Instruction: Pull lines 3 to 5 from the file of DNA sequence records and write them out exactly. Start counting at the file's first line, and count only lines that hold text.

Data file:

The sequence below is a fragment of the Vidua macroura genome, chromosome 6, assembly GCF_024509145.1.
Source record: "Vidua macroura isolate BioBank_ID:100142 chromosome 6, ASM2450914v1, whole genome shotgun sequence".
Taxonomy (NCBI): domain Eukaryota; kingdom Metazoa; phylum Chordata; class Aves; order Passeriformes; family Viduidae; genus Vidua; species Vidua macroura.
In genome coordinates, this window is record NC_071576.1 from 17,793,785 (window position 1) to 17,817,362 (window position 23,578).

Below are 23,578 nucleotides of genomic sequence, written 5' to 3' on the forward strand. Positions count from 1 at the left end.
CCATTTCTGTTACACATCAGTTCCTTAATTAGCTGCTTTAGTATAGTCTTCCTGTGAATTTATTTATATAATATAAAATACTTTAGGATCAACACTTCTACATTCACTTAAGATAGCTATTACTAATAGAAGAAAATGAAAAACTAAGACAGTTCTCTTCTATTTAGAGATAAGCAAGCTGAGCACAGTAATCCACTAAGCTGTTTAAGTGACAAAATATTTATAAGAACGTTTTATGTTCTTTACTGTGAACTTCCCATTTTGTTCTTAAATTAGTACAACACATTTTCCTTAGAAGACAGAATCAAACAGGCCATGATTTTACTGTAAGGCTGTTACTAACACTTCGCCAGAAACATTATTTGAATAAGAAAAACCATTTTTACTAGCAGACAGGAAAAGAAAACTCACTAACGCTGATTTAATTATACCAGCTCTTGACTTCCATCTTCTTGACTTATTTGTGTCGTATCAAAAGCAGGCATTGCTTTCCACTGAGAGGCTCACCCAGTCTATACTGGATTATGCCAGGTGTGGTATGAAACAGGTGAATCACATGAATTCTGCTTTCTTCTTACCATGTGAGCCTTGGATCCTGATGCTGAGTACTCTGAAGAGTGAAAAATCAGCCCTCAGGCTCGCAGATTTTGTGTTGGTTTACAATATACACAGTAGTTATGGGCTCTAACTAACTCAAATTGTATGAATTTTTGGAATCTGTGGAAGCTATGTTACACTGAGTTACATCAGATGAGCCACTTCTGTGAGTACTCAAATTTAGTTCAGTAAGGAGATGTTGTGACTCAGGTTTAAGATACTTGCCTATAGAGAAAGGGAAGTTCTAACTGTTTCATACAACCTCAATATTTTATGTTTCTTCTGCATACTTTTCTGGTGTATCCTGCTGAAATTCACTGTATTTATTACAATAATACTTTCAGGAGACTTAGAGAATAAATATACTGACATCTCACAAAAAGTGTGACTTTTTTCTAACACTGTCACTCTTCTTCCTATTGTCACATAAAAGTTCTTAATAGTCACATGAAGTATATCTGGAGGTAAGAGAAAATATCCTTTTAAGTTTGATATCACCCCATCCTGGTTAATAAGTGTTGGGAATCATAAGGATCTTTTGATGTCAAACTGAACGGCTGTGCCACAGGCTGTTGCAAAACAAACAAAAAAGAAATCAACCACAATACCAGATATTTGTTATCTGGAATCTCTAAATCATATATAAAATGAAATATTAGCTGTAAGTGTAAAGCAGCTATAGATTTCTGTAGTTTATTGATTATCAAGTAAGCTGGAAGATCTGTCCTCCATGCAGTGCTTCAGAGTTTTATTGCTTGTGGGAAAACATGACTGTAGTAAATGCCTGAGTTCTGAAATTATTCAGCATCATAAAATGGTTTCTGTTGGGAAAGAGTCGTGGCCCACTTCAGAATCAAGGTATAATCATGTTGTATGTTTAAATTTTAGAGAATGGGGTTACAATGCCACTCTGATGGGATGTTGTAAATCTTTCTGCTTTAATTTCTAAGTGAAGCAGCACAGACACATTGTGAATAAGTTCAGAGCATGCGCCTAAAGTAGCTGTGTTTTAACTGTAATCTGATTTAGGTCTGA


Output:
Taxonomy (NCBI): domain Eukaryota; kingdom Metazoa; phylum Chordata; class Aves; order Passeriformes; family Viduidae; genus Vidua; species Vidua macroura.
In genome coordinates, this window is record NC_071576.1 from 17,793,785 (window position 1) to 17,817,362 (window position 23,578).

Below are 23,578 nucleotides of genomic sequence, written 5' to 3' on the forward strand. Positions count from 1 at the left end.